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Ann Rheum Dis. 2008 Dec;67(12):1736-8. doi: 10.1136/ard.2008.094516. Epub 2008 Aug 19.

Strontium ranelate reduces the risk of vertebral fracture in young postmenopausal women with severe osteoporosis.

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  • 1Département de Rhumatologie, AP-HP Hôpital Cochin, University Paris-Descartes, Paris 75014, France. christian.roux@cch.aphp.fr

Abstract

OBJECTIVES:

Early osteoporotic fractures have a great impact on disease progression, the first fracture being a major risk factor for further fractures. Strontium ranelate efficacy against vertebral fractures is presently assessed in a subset of women aged 50-65 years.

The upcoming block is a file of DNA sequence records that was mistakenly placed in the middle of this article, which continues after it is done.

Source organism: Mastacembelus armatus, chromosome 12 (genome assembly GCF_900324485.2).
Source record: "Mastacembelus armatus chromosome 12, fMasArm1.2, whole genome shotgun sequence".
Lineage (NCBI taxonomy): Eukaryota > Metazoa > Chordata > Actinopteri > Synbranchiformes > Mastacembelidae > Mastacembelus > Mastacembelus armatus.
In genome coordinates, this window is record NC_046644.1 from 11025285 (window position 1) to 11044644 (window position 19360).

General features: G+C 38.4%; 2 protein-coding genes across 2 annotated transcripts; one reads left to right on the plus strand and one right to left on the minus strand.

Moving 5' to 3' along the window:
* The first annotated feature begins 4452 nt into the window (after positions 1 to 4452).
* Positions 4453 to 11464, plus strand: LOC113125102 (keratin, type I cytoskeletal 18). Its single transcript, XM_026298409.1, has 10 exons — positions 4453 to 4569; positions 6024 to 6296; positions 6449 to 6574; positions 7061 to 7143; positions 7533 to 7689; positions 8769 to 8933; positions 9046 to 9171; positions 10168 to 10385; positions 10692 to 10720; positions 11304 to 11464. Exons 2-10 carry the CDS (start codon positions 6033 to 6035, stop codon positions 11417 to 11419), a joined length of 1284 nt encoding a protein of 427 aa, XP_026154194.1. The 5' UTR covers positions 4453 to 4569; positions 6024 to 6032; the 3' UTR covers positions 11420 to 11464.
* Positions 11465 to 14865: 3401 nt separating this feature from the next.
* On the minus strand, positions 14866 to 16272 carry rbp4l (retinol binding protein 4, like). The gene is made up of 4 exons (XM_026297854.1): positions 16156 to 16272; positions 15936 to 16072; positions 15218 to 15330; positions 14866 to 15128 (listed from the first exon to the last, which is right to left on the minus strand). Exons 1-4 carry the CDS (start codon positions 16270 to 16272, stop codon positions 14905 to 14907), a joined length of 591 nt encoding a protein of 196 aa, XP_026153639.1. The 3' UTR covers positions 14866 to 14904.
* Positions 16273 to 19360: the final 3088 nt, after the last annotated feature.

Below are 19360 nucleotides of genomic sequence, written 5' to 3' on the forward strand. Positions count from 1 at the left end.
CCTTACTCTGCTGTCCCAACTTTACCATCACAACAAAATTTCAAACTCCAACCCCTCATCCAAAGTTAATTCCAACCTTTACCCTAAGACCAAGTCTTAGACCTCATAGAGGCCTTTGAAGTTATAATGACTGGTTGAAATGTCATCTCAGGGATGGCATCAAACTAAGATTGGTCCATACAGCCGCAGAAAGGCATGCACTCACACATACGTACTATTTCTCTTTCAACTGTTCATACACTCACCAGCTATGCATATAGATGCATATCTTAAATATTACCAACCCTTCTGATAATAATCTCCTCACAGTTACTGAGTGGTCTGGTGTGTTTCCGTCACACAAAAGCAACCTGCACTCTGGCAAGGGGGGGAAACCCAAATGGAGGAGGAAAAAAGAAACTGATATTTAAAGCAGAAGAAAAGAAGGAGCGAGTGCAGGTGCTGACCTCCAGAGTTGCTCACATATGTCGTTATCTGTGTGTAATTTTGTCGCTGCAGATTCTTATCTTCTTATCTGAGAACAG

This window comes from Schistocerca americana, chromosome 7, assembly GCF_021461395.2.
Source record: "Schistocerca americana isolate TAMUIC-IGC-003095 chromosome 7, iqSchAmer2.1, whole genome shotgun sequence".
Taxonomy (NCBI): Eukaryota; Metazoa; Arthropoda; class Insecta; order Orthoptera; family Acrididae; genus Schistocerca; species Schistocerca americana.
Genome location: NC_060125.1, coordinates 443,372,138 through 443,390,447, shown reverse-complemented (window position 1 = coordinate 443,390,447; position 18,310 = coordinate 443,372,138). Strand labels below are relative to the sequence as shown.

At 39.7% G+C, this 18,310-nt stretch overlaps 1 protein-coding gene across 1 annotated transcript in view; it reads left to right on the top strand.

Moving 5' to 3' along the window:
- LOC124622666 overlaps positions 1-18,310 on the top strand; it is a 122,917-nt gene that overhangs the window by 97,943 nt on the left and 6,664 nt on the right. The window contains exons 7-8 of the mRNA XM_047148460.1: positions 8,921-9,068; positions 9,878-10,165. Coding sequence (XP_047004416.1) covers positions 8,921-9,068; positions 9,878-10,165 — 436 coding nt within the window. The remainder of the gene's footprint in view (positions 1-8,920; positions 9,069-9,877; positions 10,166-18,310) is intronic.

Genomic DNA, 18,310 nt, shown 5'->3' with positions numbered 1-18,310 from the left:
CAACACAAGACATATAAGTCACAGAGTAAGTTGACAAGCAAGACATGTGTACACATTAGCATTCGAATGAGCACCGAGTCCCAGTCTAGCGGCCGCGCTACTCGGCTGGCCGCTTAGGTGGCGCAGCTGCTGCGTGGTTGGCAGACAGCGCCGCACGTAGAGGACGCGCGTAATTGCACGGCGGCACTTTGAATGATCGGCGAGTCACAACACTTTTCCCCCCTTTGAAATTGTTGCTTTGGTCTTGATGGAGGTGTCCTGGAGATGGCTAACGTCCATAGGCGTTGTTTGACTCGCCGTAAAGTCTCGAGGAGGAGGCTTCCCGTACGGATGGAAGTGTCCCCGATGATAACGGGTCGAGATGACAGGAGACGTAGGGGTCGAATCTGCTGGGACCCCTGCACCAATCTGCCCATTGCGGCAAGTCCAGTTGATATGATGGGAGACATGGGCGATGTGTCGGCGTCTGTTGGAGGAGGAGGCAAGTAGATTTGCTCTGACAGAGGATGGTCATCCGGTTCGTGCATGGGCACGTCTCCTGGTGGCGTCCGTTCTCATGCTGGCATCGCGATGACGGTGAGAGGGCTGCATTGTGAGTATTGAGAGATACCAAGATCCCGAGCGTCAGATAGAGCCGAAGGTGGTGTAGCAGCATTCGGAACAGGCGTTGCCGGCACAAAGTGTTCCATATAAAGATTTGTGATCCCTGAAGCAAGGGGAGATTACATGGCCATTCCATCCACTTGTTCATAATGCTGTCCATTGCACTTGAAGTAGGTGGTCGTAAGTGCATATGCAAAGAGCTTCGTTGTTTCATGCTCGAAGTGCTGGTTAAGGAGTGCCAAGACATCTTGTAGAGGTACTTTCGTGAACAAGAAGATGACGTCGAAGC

METHODS:

The Spinal Osteoporosis Therapeutic Intervention (SOTI) was an international, double blind, placebo controlled trial, supporting the efficacy of strontium ranelate 2 g/day in reducing the risk of vertebral fractures in postmenopausal women with osteoporosis and a prevalent vertebral fracture. 353 of these randomly assigned women were included in this analysis.

RESULTS:

Over 4 years, strontium ranelate significantly reduced the risk of vertebral fracture by 35% (relative risk 0.65; 95% CI 0.42 to 0.99, p<0.05). In the strontium ranelate group, the bone mineral density increased from baseline by 15.8% at lumbar spine and 7.1% at femoral neck.

CONCLUSION:

These data demonstrate a significant vertebral antifracture efficacy of strontium ranelate in young postmenopausal women aged 50-65 years with severe osteoporosis and confirm the efficacy of this antiosteoporotic treatment to prevent vertebral fractures, whatever the age of the patient.

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